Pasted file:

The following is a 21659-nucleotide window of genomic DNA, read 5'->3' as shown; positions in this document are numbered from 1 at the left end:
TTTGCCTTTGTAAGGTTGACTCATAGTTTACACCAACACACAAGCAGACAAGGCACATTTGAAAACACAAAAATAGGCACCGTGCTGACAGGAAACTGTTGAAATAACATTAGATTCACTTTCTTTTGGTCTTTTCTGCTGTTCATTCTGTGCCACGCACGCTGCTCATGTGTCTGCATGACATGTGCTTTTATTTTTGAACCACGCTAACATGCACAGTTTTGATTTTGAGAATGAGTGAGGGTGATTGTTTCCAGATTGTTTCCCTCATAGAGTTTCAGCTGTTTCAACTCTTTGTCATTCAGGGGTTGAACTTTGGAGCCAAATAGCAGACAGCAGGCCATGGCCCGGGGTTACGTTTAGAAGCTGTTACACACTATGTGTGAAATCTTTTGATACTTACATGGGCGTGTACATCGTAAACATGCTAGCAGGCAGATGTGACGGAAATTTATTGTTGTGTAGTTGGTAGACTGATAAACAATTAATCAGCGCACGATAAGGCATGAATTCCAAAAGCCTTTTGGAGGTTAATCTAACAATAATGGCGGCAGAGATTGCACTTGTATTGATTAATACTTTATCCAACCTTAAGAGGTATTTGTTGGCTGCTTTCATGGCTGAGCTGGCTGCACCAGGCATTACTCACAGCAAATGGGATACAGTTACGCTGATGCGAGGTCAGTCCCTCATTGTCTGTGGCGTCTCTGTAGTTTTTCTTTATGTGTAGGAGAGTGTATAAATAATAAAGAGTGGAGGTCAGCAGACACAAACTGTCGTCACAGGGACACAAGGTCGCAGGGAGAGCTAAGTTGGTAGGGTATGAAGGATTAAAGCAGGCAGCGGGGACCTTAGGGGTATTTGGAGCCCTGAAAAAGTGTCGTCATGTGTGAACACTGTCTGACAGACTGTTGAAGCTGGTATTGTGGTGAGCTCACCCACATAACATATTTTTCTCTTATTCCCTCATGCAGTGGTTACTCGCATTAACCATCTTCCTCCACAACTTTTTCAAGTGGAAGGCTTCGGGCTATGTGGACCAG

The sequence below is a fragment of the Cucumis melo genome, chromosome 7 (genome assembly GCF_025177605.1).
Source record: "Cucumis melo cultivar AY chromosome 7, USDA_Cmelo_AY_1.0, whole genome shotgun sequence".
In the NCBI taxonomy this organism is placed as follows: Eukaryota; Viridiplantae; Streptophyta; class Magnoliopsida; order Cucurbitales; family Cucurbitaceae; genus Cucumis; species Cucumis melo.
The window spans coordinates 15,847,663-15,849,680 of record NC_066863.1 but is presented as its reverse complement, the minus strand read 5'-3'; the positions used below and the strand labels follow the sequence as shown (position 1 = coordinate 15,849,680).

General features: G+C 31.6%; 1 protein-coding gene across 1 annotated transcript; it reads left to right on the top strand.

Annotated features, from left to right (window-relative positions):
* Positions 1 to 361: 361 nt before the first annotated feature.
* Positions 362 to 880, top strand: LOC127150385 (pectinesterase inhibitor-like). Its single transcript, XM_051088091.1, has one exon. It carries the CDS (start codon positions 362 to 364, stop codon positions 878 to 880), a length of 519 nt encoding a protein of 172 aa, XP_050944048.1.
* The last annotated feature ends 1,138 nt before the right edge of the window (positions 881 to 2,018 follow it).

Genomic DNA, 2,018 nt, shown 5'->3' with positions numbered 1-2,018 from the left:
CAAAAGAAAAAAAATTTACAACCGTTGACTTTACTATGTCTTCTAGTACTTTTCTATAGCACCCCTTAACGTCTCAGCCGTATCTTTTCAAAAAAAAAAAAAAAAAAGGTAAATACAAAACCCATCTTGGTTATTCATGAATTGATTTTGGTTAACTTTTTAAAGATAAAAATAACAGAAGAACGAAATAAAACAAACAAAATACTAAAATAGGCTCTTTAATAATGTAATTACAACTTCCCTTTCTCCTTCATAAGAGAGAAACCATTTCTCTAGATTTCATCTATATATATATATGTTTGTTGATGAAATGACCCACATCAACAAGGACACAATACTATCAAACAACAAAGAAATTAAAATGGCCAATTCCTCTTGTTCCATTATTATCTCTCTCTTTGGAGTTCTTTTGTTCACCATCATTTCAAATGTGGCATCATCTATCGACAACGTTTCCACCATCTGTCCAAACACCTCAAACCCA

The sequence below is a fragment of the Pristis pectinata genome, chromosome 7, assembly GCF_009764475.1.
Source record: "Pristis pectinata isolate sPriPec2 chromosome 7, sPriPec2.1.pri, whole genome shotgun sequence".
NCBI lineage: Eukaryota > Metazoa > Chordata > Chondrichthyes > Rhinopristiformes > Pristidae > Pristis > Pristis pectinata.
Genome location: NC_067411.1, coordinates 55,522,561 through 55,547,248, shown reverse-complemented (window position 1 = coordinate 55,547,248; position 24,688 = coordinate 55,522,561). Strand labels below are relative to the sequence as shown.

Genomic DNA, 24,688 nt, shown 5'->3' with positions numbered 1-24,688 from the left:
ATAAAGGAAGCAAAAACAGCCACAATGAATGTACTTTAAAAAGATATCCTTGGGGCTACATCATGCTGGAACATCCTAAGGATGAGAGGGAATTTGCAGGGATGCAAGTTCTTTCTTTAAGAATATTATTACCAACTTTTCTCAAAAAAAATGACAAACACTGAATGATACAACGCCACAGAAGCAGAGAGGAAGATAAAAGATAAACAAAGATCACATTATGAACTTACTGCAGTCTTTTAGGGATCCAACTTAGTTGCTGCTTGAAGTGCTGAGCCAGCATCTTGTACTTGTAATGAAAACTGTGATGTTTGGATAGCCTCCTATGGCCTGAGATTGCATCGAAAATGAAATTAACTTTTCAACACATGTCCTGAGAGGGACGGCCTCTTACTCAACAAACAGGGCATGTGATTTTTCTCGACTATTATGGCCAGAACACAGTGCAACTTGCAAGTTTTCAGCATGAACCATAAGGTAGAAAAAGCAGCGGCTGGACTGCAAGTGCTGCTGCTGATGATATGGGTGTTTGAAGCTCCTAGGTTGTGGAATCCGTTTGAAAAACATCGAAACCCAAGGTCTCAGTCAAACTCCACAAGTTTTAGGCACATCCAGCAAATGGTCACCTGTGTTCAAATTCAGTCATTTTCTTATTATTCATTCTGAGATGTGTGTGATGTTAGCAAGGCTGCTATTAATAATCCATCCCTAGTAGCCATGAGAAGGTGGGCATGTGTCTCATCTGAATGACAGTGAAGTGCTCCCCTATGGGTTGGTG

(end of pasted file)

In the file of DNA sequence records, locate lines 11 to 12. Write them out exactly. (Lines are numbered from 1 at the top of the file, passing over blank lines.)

* The last annotated feature ends 1,138 nt before the right edge of the window (positions 881 to 2,018 follow it).

Genomic DNA, 2,018 nt, shown 5'->3' with positions numbered 1-2,018 from the left: